First: Timekeeping

To maintain credibility with local soccer purists and especially with the international community the games must remain 90 minutes long. But…we can keep the official score on the scoreboard, and count down the time by period rather than counting up by entire game length.

Americans are used to getting the actual time on the score clock, and they’re used to counting down. This cosmetic change would do nothing to harm the  integrity of soccer and would make American fans much more comfortable.

Second: Substitutions

We’d hear a little more noise from the purists about this one, but they’d get over it.  I’d be in favor of allowing more than three substitutions and allowing players to re-enter the game after being subbed out. This, again, would make soccer more like the rest of our sports, and would ensure that legs remain fresh ’til the end.

Third: Team Names

Purists love it, but team names that include FC anything just don’t make sense to American fans. It would be up to individual franchises to evaluate whether or not to change such names as FC Dallas, Toronto FC, Sky Blue FC or FC Gold Pride but teams with names that can be personified by a mascot play better in America.

Fourth: Uniforms

Would Americans care more about soccer if the uniforms didn't make the players look like walking advertisements?

Would Americans care more about soccer if the uniforms didn't make the players look like walking advertisements?

“American” sports have prominent team logos on their uniforms. The MLS and WPS should consider scrapping the international style uniform in which the only prominent graphics are commercial logos and in which the team insignia can’t be seen without binoculars.

I understand that corporate sponsorship is crucial to the financial survival of soccer in the US, but I would limit corporate signage to the lower back of the jersey, and make the team logo prominent on the front of the jersey, similar to the style of the original Chicago Fire uniforms.

Chicago had it right in the first place. More recently they have gone the wrong direction on this point.

Fifth: Tie Breakers

On this point I agree with Mark Jones. Americans like resolution. We’ve added tie-breakers to football and hockey, much to the betterment of both sports. A shoot out at the end of a deadlocked soccer match would add a great deal of drama, and hopefully a great deal more butts in the seats.

Sixth: More Liberal Use of PK’s

Jones may have a point here as well. It wouldn’t even require a rule change to simply instruct the referees to call more PK’s for fouls that occur inside the penalty box.

I wouldn’t increase the size of the box, as Jones suggests, for the same reasons I wouldn’t change any other dimensions on the field. But calling more fouls in the box could be done, and in so doing, it would increase American interest.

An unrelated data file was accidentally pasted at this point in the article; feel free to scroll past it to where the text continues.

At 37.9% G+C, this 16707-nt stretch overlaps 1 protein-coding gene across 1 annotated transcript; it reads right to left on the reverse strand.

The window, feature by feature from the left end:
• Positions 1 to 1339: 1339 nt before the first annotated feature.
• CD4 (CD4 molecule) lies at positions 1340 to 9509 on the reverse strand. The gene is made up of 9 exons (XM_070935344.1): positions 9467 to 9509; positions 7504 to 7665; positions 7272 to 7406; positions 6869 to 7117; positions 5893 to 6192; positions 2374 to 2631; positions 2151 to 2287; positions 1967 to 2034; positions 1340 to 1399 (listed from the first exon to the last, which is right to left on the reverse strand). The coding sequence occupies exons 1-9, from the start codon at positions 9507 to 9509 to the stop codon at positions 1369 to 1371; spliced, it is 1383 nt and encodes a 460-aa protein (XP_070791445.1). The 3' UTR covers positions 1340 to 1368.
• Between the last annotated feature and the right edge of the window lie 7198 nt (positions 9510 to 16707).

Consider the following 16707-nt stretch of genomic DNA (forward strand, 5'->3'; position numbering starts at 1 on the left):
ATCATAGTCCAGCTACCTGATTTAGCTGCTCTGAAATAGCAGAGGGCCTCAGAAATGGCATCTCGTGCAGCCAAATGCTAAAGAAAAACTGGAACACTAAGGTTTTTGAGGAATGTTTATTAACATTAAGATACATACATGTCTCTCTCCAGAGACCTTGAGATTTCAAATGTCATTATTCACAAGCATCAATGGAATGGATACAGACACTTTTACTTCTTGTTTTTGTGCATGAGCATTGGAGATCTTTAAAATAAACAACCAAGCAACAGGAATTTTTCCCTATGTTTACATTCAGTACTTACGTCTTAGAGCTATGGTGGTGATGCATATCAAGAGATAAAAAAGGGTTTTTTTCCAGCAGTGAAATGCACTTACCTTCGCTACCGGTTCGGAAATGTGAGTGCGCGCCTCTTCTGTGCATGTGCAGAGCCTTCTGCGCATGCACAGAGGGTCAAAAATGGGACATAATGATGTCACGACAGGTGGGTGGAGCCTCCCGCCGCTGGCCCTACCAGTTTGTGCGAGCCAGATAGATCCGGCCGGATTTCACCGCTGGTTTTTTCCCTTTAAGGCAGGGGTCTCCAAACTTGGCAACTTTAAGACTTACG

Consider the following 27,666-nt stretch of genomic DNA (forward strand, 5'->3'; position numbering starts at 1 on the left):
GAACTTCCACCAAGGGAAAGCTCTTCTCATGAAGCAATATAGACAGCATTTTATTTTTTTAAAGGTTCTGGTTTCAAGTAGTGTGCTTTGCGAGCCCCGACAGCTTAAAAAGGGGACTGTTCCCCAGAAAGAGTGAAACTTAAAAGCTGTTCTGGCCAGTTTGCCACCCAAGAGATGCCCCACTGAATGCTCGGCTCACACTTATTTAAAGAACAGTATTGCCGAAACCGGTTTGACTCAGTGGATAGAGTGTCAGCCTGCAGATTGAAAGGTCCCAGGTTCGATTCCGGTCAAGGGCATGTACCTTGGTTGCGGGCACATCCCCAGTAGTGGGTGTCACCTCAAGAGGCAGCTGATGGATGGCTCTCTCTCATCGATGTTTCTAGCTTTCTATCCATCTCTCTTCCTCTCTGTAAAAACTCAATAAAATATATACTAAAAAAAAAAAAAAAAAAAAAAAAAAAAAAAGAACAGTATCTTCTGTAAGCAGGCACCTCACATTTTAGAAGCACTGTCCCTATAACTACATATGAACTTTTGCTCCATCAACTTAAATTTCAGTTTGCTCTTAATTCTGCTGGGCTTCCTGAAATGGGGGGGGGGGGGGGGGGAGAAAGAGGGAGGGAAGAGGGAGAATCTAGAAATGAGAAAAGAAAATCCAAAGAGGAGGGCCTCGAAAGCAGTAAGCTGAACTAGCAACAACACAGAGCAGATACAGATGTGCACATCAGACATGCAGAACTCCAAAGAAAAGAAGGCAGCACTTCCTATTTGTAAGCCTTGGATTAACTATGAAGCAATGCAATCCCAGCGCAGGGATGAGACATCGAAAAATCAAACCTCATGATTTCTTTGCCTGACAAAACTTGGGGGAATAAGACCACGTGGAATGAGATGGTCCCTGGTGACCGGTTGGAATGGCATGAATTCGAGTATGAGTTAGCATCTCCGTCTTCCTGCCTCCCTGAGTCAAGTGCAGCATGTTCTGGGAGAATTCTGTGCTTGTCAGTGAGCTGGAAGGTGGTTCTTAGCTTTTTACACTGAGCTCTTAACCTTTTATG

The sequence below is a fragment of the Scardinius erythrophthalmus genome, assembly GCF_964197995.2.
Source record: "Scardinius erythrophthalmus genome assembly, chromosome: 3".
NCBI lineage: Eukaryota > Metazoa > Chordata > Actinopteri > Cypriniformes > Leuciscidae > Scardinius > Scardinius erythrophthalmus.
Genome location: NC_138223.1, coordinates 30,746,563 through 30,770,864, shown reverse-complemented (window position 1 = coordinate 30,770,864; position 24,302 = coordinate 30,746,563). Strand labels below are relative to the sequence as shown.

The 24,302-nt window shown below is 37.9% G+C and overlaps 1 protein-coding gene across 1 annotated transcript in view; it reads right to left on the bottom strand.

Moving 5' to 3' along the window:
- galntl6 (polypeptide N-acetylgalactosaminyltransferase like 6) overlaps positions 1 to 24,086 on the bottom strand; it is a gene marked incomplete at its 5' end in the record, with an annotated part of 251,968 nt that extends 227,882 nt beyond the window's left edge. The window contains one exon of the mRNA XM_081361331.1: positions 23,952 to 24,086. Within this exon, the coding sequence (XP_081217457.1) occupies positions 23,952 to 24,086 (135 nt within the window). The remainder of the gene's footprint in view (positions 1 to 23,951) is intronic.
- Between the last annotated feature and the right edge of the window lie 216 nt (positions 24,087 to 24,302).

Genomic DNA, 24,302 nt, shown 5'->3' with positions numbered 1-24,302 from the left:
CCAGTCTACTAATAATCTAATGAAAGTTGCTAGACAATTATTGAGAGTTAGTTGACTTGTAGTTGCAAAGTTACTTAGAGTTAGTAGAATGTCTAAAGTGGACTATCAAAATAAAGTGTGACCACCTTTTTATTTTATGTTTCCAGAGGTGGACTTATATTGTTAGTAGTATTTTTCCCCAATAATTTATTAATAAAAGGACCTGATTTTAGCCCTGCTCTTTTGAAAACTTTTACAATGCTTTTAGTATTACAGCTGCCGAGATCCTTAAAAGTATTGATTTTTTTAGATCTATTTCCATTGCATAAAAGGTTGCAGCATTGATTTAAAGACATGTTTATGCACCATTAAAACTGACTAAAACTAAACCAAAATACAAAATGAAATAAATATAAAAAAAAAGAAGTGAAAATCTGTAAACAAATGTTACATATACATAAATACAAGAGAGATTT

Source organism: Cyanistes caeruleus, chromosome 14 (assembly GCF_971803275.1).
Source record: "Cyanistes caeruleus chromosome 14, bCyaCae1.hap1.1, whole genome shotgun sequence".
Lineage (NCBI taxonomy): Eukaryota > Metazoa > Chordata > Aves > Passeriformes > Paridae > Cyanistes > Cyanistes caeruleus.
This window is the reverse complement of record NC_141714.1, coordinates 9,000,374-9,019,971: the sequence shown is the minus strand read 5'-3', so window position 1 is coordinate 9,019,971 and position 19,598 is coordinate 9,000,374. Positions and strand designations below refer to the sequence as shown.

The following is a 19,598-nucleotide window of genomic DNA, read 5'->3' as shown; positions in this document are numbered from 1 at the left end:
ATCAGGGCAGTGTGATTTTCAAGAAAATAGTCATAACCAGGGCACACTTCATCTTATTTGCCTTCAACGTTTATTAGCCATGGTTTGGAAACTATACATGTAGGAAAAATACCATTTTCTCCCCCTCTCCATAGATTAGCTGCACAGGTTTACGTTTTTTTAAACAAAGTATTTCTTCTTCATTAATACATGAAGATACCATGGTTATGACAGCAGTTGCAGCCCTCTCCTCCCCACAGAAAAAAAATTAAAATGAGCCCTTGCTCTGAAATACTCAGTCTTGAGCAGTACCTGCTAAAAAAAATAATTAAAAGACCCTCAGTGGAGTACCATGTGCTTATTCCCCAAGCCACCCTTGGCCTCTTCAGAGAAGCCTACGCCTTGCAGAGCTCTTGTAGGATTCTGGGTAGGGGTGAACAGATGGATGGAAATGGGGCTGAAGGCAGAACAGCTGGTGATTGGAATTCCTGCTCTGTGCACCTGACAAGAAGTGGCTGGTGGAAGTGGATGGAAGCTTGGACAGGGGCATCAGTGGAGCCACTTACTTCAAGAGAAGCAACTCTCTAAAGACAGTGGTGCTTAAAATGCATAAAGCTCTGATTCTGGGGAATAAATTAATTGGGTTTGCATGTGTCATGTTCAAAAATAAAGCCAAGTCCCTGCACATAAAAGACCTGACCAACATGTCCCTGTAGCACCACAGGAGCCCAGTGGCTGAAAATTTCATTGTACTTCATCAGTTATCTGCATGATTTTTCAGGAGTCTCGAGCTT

Seventh: Expansion

Jones lauds the MLS for rapid expansion. It could be argued that expansion dilutes the quality of play, and where soccer is concerned, many would say the level of play needs improving, not diluting; however I agree with him that smart, strategic expansion will increase the quality and quantity of soccer fans in North America.

I would recommend that expansion continue in mid-market cities that don’t have many or any other major league offerings, and if possible, where soccer is already strong.

Mid-market venues with no other major league teams to get behind would be more likely to fill a 20,000 seat (or larger) soccer stadium consistently than even the largest metro centers with numerous other franchises and sports to compete with.

Last: Inter-League Cooperation and Coordination

MLS and WPS teams in the same city should establish formal agreements to coordinate their schedules to maximize attendance for both teams. Whenever possible both teams should not play at home in the same week.

This would eliminate the competition between the two home teams for attendance on the same weekend, and would also serve to offer major league pro soccer weekly or nearly so in every two-league venue.

Combination tickets packages could be sold beginning with double season tickets, and with ten packs, six packs, four packs, even two packs that would include one game for each team.

Discounts of 10-40 percent could be offered for two-team combos. The additional attendance that would be generated for both clubs would more than compensate for the discounts. The energy generated in the stands by larger crowds would enhance the fan’s experience and the team’s performance.

John Wingspread Howell is a novelist, sportswriter and columnist, and publisher of the online magazine, Underdog Sports (www.underdog.sports.officelive.com.). He is a regular contributor to Sports Then and Now.